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Vegetarian Diet Extends Lifespan, Cuts Greenhouse Emissions: Study

Jun 27, 2014 06:57 AM EDT

A new study suggests that vegetarian diets not only improve longevity, but also help reduce greenhouse emissions.

The study was conducted by Loma Linda University Health researchers. The team compared dietary patterns of vegetarians, semi-vegetarians and non-vegetarians to find which diet helped cut early death risk as well as greenhouse gas emissions.

Data for the study came from 96,000 Seventh-day Adventists throughout the United States and Canada enrolled in the Adventist Health Study.

"The study sample is heterogeneous and our data is rich. We analyzed more than 73,000 participants. The level of detail we have on food consumption and health outcomes at the individual level makes these findings unprecedented," said Sam Soret, Ph.D., MPH, associate dean at Loma Linda University School of Public Health and co-author of the study.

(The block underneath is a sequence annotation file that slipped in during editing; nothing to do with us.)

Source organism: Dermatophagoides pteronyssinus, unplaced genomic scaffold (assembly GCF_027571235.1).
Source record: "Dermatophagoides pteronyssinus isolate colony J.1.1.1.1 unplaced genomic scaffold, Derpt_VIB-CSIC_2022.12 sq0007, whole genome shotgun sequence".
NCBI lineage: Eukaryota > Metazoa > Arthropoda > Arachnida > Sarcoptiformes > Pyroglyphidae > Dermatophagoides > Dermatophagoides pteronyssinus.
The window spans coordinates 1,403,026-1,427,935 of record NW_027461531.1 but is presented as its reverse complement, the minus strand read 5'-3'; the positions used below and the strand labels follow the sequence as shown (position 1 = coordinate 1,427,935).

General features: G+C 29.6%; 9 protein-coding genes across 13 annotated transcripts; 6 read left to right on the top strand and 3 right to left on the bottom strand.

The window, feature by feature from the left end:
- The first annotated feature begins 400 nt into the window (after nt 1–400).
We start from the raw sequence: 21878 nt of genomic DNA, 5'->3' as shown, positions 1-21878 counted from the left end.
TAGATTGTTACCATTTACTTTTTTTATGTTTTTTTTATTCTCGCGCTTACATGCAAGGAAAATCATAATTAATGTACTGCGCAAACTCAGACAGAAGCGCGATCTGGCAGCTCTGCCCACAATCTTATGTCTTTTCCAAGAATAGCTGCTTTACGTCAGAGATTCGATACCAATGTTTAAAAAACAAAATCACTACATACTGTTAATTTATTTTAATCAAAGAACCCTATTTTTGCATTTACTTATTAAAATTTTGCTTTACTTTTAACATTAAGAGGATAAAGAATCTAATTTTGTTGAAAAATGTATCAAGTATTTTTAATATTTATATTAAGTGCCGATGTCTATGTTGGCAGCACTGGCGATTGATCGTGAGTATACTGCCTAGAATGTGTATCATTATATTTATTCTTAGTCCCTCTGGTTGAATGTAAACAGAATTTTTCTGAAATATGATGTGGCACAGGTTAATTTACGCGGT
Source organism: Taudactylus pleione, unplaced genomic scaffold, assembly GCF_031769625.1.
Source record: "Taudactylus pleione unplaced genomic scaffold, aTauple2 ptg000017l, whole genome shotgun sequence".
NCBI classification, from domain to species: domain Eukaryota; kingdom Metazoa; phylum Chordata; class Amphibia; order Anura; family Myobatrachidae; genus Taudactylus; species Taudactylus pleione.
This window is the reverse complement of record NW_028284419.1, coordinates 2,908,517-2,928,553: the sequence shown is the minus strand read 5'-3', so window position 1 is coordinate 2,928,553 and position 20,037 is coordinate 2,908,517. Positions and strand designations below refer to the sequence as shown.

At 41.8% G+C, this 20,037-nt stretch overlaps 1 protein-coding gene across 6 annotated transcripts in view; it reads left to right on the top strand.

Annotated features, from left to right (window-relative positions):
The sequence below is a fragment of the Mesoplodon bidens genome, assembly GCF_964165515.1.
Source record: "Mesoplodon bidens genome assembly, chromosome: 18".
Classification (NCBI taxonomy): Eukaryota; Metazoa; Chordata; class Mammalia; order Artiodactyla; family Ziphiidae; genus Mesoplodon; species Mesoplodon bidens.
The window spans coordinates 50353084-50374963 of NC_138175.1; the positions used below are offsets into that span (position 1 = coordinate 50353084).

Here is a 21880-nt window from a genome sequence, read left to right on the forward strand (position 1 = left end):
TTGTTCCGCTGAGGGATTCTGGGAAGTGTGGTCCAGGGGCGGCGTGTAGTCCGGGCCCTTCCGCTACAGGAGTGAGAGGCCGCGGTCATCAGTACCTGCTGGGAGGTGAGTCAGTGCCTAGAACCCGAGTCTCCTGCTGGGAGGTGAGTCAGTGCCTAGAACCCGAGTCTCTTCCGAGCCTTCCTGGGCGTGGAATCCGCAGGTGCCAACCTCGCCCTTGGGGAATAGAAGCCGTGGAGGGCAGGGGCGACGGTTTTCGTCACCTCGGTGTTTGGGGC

Researchers found that the mortality rate of non-vegetarians was 20 percent higher than the mortality rate of vegetarians and semi-vegetarians. The team also found that vegetarian diets were linked to lower greenhouse gas emissions than non-vegetarian diets. According to researchers, modifying diet to reduce meat intake could help decrease emissions.

"The takeaway message is that relatively small reductions in the consumption of animal products result in non-trivial environmental benefits and health benefits," said Soret, according to a news release.

According to the United Nations Environment Programme, meat production, both traditional and industrial releases greenhouse gases. The agency recommends a more balanced, sustainable diet.

An article accompanying the present study states that the research provides evidence that humans should consider switching to large scale production of plant-based diets. Reducing meat in diet will increase food security and sustainability.

"Throughout history, forced either by necessity or choice, large segments of the world's population have thrived on plant-based diets," said Joan Sabate, M.D., DrPH, nutrition professor at the Loma Linda University School of Public Health and co-author of the study, according to a news release.

The study and article are published in the American Journal of Clinical Nutrition.

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